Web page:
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All businesses across the country and even the world, from mom and pop shops to global conglomerates, all fall within one of three main business strategies:

1. Be the low-cost provider
2. Offer higher quality and/or better service
3. Focus on a niche market

Be the Low Cost Provider

Pop quiz: When asked to think about a business that is focused on “fastest and cheapest,” what’s the
first brand that comes to mind? Wal-Mart? Maybe McDonald’s? Those are two of the most recognizable brands in the world, and although they serve completely different products and markets, they have clearly positioned themselves as the choice for lowest cost and fastest service.

But let’s keep going. What company do you think of first when you think of the least expensive mobile provider? The least expensive automobile manufacturer? The cheapest airline? Hotel chain? Cosmetics?

Here’s our answers: Cricket Wireless; Kia; Frontier; Motel 6; Cover Girl.

We may not be correct, but these brands have all made themselves a household name for value—at
least at some point in their history—and it stuck. And that was certainly not by mistake.

Offer High Quality and/or Better Service

But some brands have cornered their market on being the best, and cost is of no consequence. What are some luxury brands you think of immediately? Rolls Royce? Tiffany’s? Louis Vuitton? Four Seasons Hotels?

It’s not just the big ticket items, though. In every market and for every product there is the top quality option. What about brands like Yeti, Apple, Michelin, Disney, and Starbucks?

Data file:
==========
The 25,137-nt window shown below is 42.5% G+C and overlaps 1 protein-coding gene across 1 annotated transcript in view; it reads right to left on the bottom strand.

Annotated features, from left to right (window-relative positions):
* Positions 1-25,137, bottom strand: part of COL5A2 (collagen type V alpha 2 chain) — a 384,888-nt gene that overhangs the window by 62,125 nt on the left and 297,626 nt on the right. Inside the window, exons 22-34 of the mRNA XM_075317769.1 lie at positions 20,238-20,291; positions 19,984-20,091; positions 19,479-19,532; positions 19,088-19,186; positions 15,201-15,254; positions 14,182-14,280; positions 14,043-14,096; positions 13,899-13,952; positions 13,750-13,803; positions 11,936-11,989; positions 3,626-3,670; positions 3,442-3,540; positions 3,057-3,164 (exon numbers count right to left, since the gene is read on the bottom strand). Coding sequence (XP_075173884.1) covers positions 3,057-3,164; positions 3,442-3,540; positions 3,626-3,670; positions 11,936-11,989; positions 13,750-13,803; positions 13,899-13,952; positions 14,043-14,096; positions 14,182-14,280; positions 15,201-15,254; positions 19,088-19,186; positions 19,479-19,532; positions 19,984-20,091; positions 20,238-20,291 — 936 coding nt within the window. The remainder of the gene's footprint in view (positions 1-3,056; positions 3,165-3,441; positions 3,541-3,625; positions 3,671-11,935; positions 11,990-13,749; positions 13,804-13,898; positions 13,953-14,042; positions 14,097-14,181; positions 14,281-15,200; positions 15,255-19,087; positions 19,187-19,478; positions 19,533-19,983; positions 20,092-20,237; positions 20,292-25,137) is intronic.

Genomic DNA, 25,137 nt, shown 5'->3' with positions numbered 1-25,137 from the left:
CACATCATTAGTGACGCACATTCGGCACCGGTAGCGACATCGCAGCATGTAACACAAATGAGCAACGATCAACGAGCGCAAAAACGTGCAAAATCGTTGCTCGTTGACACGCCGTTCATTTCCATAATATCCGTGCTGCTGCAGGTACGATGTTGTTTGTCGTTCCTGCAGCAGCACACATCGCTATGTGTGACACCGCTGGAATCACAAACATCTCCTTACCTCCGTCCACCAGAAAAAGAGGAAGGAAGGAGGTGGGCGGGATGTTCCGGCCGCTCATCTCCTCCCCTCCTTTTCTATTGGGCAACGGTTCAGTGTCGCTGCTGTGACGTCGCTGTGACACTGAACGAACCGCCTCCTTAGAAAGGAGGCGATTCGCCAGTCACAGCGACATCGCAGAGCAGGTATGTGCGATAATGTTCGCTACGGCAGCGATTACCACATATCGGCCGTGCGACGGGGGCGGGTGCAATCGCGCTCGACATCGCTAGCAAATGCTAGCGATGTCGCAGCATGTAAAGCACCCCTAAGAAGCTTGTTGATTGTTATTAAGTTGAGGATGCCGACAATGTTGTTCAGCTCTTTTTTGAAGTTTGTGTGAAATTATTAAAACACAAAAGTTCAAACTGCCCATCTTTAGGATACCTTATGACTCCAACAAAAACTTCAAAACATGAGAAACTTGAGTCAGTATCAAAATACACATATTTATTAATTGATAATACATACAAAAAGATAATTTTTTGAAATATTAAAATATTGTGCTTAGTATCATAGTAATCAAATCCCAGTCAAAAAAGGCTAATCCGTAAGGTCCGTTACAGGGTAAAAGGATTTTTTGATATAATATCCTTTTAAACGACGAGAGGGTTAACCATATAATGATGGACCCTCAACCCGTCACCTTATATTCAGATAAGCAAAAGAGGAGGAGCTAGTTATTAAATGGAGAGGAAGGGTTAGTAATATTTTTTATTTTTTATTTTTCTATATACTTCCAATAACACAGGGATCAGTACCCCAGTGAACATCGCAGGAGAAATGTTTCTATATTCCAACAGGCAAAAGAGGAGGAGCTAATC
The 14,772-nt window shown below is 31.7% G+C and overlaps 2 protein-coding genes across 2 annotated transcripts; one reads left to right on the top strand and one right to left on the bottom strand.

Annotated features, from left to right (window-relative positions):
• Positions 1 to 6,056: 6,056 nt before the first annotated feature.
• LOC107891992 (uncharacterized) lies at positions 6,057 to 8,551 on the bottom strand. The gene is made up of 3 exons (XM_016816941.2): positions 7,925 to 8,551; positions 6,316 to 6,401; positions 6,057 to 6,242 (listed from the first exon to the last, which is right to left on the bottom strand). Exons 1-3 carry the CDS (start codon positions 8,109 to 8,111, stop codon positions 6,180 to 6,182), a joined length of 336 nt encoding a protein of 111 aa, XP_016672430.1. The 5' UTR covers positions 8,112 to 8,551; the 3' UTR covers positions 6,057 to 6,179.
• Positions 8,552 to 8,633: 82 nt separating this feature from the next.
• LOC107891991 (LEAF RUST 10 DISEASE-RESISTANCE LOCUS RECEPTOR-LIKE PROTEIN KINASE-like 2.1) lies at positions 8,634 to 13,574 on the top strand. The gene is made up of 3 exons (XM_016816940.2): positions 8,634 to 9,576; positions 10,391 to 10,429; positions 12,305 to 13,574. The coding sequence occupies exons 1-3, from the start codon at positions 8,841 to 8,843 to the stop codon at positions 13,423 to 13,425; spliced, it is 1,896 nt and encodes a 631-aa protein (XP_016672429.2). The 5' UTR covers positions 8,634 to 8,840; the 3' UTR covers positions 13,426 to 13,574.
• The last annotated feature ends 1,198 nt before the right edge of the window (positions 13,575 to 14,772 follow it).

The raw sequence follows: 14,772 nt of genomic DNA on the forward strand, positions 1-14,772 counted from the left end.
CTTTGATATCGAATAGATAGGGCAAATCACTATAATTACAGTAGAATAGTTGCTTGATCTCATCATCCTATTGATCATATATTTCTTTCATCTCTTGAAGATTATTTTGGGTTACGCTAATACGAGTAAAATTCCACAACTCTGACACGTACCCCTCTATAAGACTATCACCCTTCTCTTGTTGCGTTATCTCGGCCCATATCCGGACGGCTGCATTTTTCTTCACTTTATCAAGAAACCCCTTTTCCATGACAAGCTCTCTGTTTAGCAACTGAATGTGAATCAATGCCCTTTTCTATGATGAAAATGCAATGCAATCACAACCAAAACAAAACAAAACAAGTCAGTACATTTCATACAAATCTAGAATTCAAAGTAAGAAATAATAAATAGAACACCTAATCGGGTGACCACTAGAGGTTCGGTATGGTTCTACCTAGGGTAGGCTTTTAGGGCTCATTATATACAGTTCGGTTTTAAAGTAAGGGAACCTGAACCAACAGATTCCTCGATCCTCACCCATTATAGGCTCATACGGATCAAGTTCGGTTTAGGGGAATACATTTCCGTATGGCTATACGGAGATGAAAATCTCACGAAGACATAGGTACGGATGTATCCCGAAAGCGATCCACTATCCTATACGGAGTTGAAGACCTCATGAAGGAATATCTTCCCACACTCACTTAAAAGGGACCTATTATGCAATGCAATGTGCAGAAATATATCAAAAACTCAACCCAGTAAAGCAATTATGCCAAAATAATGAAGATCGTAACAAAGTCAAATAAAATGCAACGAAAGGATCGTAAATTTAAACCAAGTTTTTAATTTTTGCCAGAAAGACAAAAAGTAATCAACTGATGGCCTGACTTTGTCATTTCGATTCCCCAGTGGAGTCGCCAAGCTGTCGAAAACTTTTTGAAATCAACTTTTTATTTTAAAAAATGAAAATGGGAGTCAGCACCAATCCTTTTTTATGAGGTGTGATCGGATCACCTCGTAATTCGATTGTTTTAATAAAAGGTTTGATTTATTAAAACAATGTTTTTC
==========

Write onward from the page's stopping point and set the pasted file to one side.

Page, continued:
On the opposite end of the spectrum from Wal-Mart is Saks Fifth Avenue, but both are unquestionably successful and both are unquestionably aligned on their respective business strategies.

Focus on a Niche Market

What do lululemon, Whole Foods, Embark, and Misfits Market have in common?

They were all borne of a niche market need. Luxe athleisure; organic foods; boutique pet care; food waste initiatives. Many companies serving a niche need never become a household name, but they are successful nonetheless.

And the ones that do become household names may have actually been the catalyst for driving a trend from niche to mainstream—the ultimate indicator of a niche “rags to riches” story indeed.


No matter a company’s primary market strategy, they will need the core strengths that any successful companies have. Among those strengths is exactly what we care about most: plan, execution, and achievement of a team vision.